Review by Dan Skip Allen
National Geographic has been known to film everything from volcanoes to the rarest species on Earth. The men and women who work for them climb the tallest mountains and explore the deepest depths of the oceans, help bring Indigenous life into a new perspective, and go to the farthest reaches of the planet and beyond. Their films are breathtaking, to say the least. Having watched my share of them over the years, I can honestly say Epic Adventures With Bertie Gregory made me want to get off my couch and do something more productive and rewarding with my life.
This series explores the African wilderness along a dried-up river bed and the deepest darkest oceans in and around Costa Rica and Antarctica. It focuses on several ecological relationships like eagles hunting bats, lions hunting buffalo, whales migrating, sharks getting plankton cleaned off of them, and other sea life feeding on a school of smaller fish rife for the picking. Nature has beauty to it even when it is just living like we are. Getting so close to this wildlife gives one a whole new perspective on what it means to live and survive as well as die and thrive. It all depends on what species this series focuses on from episode to episode.
Nature documentaries usually focus on one animal and its family, and this show focuses on various animals and their behavior. They even give themselves a timetable to achieve their goals: 12, 20, or 30 days to capture what they want in this period. Sometimes there are surprises, and other times, there are unbelievable spectacles to witness. These cameras capture it all up close and personal.
One of the things about these nature documentaries is that they draw in the audience with a narrator, such as Morgan Freeman, or a very engaging subject like Alex Honold in Free Solo. Sometimes, Disney and Nat Geo like to get famous actors, like Will Smith or Chris Hemsworth, to help people get interested in exploring the globe and its many places and secrets. This time out, the host is someone I had never heard of before watching this series: Bertie Gregory. As a host, he is very likable and engaging. His voice — that of an Englishman — is like music to my ears. It's so mellow and calm, but it brings a sense of importance to every word he speaks. I was glued to the screen every moment of this show, mostly because of him.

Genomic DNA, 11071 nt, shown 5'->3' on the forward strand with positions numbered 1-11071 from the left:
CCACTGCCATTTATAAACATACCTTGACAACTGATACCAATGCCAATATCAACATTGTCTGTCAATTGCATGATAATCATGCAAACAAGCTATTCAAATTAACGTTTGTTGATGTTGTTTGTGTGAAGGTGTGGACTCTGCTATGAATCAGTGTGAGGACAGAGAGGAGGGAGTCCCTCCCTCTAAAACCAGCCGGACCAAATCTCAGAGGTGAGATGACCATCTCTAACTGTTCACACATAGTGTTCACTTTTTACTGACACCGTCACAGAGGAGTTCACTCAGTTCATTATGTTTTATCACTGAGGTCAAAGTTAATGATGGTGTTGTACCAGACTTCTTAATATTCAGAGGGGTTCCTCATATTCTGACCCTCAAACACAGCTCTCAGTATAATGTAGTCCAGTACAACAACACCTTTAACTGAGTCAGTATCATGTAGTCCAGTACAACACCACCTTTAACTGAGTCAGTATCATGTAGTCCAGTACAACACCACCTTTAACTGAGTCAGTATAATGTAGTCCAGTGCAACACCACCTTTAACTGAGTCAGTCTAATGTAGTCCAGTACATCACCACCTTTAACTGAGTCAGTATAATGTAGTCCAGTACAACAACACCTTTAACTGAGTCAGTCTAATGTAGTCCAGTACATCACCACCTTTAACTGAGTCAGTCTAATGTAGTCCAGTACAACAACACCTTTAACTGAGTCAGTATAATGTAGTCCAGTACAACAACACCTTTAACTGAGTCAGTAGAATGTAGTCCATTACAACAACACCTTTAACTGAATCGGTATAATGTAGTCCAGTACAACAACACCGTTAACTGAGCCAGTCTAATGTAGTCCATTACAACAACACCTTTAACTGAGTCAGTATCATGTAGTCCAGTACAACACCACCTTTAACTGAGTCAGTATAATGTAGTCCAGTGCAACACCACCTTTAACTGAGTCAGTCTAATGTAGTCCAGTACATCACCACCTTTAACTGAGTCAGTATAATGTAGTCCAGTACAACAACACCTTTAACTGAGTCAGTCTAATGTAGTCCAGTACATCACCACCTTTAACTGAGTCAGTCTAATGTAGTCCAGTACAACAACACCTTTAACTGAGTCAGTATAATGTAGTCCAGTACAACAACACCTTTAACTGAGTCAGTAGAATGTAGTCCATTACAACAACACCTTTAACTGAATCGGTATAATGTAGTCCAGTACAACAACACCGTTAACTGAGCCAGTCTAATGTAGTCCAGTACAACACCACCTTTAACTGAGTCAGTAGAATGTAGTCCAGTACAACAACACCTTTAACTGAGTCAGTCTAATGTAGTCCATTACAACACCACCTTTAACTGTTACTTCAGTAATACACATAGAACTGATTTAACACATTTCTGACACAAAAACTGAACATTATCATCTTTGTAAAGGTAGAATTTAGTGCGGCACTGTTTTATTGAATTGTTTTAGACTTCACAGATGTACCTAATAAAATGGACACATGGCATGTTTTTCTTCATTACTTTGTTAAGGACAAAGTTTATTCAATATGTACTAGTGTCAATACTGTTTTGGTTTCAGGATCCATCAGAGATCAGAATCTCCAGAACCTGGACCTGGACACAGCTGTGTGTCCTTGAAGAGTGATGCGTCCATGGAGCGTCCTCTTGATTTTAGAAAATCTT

It's one thing to show all these animals in their habitat, but it's another to show the habitat as a whole. While this show focuses on the animals, it also shows Africa's beautiful forests and wilderness, the blue depths off the coast of gorgeous Costa Rica, and the frigid waters of snow-covered Antarctica. The high shots from the drone, where a drone comes in good hands, are spectacular, especially to see massive fin whale migrations. These special cameras could get into places no human being should be able to get or would want to. That's what makes this series epic, as the title suggests. The scale of the adventure is unbelievable!
Disney, Hulu, and ESPN have done a lot of fantastic documentary work in the past. With the technology at one's disposal today, there is no end to where you can film or how close you can get to something not usually filmable. This show goes to new levels of what is possible, and part of that is the host and his crew. The danger is real, and elements are right up in the face of those watching as much as the crew and host feel them. The creatures, from lions, eagles, dolphins, sharks, and whales, are mesmerizing to behold. It makes me want to go out and explore this amazing, wild, incredible world. Thanks to Bertie Gregory, we can enjoy it from the comforts of our own homes on our television screens
Epic Adventures With Bertie Gregory streams on Disney+ beginning September 8. Five out of six episodes reviewed.
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